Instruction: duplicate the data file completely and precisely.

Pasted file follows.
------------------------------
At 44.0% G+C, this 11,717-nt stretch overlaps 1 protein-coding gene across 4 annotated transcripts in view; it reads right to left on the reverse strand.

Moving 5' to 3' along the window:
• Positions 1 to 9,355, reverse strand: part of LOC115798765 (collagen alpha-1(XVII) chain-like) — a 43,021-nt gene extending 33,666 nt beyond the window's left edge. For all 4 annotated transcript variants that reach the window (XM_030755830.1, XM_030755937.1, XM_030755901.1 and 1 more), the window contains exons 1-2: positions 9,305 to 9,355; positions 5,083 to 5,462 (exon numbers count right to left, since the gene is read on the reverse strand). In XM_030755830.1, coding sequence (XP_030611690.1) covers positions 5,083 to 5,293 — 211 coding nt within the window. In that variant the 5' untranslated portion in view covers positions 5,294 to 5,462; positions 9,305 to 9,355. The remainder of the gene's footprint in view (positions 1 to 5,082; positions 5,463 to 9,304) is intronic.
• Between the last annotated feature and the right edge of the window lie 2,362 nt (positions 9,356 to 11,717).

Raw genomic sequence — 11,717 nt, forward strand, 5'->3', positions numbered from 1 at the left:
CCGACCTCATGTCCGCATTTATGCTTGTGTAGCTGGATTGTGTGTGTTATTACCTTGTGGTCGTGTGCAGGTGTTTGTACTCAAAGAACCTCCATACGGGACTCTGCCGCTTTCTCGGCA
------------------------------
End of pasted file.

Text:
At 44.0% G+C, this 11,717-nt stretch overlaps 1 protein-coding gene across 4 annotated transcripts in view; it reads right to left on the reverse strand.

Moving 5' to 3' along the window:
• Positions 1 to 9,355, reverse strand: part of LOC115798765 (collagen alpha-1(XVII) chain-like) — a 43,021-nt gene extending 33,666 nt beyond the window's left edge. For all 4 annotated transcript variants that reach the window (XM_030755830.1, XM_030755937.1, XM_030755901.1 and 1 more), the window contains exons 1-2: positions 9,305 to 9,355; positions 5,083 to 5,462 (exon numbers count right to left, since the gene is read on the reverse strand). In XM_030755830.1, coding sequence (XP_030611690.1) covers positions 5,083 to 5,293 — 211 coding nt within the window. In that variant the 5' untranslated portion in view covers positions 5,294 to 5,462; positions 9,305 to 9,355. The remainder of the gene's footprint in view (positions 1 to 5,082; positions 5,463 to 9,304) is intronic.
• Between the last annotated feature and the right edge of the window lie 2,362 nt (positions 9,356 to 11,717).

Raw genomic sequence — 11,717 nt, forward strand, 5'->3', positions numbered from 1 at the left:
CCGACCTCATGTCCGCATTTATGCTTGTGTAGCTGGATTGTGTGTGTTATTACCTTGTGGTCGTGTGCAGGTGTTTGTACTCAAAGAACCTCCATACGGGACTCTGCCGCTTTCTCGGCA